We are avid hikers and took our son on his first trail when he was just a few months old. Now that we live in Switzerland — the land of epic hiking — spending time exploring new terrain is a regular all-family activity.
I get a constant stream of family travel tips from various writers in my inbox every day. I have to admit that many of them are simply too basic to publish or seem written by people who don’t actually have children.
When I received an email this week with tips for teaching kids to enjoy hiking this summer by Jeff Alt, an avid outdoors enthusiast, I took some time to see if his advice was worthwhile. Indeed!
Here are Jeff’s tips for hikes with kids that resonated most with me. See his full list tips on www.jeffalt.com.
Tips for Hiking with Kids
Let children lead
We are bad about this. Our son can be a giant loiterer and following him may mean we never really get anywhere, but we do make him the “leader” periodically and this helps with engagement.
Go high tech
Use gadgets — GPS, pedometers, headlamp flashlights, geocaching — to make hiking more fun. Jeff suggests taking kids to a local orienteering course to learn how to use a GPS and compass together. I’ve never heard of these courses, but it sounds like something that would be offered at REI. I love this idea!
Involve kids in choosing the hike and planning
We don’t do enough of this and pay the price accordingly. Buy in is key or you’ll be bribing your kids all the way up the trail. If they choose where to go, kids will be much more likely to be excited about enduring the hike with a smile.
Jeff also suggests ordering maps and guidebooks, and having the sent to your kids.
Choose a trail that allows easy access to amenities
One of the things I love about hiking in Europe is the plethora of mountain huts where you can hike to a hot meal. Part of the enjoyment of hiking and camping with kids is the adventure of living without our day-to-day luxuries, but this does mean more work for parents. A happy medium is a destination that has infrastructure and the opportunity to feel like you are truly out in the wilderness.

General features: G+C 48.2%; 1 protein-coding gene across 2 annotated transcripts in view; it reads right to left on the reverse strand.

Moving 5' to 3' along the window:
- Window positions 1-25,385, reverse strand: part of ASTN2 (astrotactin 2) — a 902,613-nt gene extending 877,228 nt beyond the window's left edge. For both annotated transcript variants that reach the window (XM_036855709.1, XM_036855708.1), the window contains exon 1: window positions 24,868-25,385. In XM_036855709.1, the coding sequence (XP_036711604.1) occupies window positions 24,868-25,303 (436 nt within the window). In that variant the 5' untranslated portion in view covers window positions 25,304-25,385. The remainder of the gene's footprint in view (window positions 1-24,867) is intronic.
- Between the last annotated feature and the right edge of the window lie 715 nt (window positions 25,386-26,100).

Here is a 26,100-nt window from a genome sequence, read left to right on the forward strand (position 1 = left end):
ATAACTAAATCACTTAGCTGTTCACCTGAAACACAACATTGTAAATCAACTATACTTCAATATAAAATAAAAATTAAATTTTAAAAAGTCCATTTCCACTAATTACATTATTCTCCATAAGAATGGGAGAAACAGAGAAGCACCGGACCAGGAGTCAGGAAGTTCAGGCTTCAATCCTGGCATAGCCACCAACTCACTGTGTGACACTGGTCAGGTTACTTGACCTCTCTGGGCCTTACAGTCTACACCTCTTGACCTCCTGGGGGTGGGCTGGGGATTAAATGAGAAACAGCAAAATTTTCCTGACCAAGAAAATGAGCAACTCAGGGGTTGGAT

Acquire the right gear
For kids that are walking up the trail (not riding in a backpack), nothing sours a day faster than inappropriate shoes and clothing. Investing in either hiking boots or kids athletic shoes with a rugged sole is a must, as is layers. Jeff also suggests deet-free bug repellent.
Pack favorite food
When kids get tired and cranky, nothing provides a faster cheer up than a favorite snack. Jeff offers a terrific list of packable treats including dehydrated fruit, cheese, energy bars, cheese and sausage, candy bars, and nuts. We always pack a “surprise” treat to be opened only at the hiking “destination”.
Carry a first aid kit
We don’t consistently do this but it is a very good idea, even for short hikes. Scrapes and cuts are likely on trails. Cell phones are totally unreliable, so it is always smart to let someone know where you are, as well as to pack extra water and supplies.
Teach good backcountry ethics
Kids can learn to pack out trash, take nothing form the woods but memories and pictures, and property backcountry toilet habits.
All of Jeff’s tips are spot on. I’d add that it’s important to take the time to specifically communicate the age of your kids to whomever you are getting hiking suggestions from — whether a tourist office or another hiker. When we were in Zermatt last summer, our server at a restaurant recommended a hike that ended up being on the side of a very steep ravine. One slip from any of us and that was that.
We ended up turning around mid-way up the trail. The bottom line is that the wilderness is not Disneyland and has real hazards. People without kids or even those with older kids, may be too far removed from your stage to dish out reliable advice about age-appropriate trails.
More about Jeff Alt
In addition to walking the 2,160-mile Appalachian Trail, Jeff Alt has walked the 218-mile John Muir Trail with his wife, and trekked across a 50-mile path of Ireland with his wife, young daughter, and extended family. He and his wife emerged from the church doors on their wedding day with backpacks. His son was taken on his first hike at 8 weeks.
Alt is a member of the Outdoor Writers Association of America (OWAA). His adventures have been featured in media nationwide including: ESPN, Hallmark Channel, the AP, CNN-Radio, NPR, and more. Alt’s award-winning books, A Walk for Sunshine and A Hike for Mike, have been reviewed in Library Journal, Chicago Sun Times and more.
For more information visit www.jeffalt.com